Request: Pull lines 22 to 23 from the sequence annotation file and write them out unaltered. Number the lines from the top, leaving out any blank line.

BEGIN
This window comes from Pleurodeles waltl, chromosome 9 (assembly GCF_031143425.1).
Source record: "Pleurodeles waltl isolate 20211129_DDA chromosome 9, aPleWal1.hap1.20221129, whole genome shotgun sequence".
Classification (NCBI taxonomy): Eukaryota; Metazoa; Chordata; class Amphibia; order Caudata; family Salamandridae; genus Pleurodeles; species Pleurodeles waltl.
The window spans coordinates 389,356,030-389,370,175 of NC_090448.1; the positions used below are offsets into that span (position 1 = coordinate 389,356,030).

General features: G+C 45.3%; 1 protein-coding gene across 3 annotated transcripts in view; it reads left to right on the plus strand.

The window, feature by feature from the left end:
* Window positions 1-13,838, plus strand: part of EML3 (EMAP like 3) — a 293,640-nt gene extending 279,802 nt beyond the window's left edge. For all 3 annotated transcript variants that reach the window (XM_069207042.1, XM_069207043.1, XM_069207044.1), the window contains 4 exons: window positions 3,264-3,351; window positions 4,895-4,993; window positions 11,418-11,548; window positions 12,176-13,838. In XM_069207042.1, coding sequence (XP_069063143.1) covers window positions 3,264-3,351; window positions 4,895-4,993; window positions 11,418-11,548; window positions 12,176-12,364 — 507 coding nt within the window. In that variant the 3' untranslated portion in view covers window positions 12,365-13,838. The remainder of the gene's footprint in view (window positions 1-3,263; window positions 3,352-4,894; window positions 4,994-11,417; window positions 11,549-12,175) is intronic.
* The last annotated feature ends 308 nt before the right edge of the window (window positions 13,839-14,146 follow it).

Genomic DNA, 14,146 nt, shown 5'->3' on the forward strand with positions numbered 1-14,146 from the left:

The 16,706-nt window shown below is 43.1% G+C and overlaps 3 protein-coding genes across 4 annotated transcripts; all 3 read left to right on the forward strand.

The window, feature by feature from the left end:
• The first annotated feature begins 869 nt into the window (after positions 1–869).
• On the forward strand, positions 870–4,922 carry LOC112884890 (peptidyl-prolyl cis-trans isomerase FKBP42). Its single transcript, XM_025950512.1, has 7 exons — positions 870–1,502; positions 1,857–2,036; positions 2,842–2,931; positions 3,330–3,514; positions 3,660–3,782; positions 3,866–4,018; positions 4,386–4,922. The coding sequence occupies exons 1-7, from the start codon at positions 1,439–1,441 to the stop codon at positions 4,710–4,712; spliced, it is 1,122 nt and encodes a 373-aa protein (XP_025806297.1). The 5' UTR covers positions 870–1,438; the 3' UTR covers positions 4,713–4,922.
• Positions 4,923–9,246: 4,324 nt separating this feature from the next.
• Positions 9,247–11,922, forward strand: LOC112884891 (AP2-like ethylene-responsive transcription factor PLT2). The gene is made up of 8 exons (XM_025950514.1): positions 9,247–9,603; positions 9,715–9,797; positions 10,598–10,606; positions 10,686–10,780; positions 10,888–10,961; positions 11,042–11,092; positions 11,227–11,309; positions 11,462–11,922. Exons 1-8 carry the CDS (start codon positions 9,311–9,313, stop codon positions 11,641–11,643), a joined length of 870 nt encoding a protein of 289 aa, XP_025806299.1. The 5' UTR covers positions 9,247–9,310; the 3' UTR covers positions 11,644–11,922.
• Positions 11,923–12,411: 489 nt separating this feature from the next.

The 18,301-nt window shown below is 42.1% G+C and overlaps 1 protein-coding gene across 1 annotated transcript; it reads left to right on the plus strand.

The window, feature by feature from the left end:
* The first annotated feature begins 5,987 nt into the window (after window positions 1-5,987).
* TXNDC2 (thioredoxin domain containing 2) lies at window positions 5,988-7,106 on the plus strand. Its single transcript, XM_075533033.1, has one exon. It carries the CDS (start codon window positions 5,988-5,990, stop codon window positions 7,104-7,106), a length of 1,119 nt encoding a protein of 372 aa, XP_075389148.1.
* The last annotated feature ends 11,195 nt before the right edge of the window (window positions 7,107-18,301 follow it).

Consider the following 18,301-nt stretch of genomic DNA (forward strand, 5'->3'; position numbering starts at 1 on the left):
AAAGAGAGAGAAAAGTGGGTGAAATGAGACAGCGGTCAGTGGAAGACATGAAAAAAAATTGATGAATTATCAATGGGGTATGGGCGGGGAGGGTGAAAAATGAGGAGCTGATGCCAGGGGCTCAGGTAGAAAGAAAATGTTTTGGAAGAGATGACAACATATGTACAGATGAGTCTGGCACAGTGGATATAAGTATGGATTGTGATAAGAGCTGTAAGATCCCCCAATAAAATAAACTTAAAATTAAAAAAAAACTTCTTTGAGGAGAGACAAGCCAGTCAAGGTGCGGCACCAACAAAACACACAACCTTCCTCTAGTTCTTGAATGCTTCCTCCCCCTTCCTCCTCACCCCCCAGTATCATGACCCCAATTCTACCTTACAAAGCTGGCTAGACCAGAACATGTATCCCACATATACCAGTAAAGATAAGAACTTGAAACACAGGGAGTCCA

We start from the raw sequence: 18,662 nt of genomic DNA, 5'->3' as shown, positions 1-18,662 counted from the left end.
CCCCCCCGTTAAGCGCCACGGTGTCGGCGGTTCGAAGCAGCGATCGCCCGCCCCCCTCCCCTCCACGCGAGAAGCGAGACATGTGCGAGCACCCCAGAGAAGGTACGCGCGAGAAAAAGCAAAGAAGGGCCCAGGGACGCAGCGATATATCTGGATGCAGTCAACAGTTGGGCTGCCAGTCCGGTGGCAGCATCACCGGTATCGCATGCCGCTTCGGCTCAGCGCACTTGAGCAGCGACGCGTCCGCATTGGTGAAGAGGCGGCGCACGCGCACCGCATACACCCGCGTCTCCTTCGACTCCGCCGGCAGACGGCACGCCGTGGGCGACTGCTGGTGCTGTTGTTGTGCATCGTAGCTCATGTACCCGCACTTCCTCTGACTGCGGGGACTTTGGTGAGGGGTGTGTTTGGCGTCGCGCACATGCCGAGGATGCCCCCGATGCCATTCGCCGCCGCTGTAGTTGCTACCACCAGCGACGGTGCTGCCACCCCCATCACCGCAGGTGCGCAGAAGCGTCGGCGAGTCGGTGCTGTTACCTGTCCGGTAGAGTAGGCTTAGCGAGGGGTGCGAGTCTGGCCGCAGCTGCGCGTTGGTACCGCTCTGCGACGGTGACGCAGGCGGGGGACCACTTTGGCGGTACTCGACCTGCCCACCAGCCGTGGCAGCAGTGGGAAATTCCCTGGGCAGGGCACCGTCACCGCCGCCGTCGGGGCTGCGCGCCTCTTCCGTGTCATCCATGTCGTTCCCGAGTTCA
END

Consider the following 18,301-nt stretch of genomic DNA (forward strand, 5'->3'; position numbering starts at 1 on the left):
AAAGAGAGAGAAAAGTGGGTGAAATGAGACAGCGGTCAGTGGAAGACATGAAAAAAAATTGATGAATTATCAATGGGGTATGGGCGGGGAGGGTGAAAAATGAGGAGCTGATGCCAGGGGCTCAGGTAGAAAGAAAATGTTTTGGAAGAGATGACAACATATGTACAGATGAGTCTGGCACAGTGGATATAAGTATGGATTGTGATAAGAGCTGTAAGATCCCCCAATAAAATAAACTTAAAATTAAAAAAAAACTTCTTTGAGGAGAGACAAGCCAGTCAAGGTGCGGCACCAACAAAACACACAACCTTCCTCTAGTTCTTGAATGCTTCCTCCCCCTTCCTCCTCACCCCCCAGTATCATGACCCCAATTCTACCTTACAAAGCTGGCTAGACCAGAACATGTATCCCACATATACCAGTAAAGATAAGAACTTGAAACACAGGGAGTCCA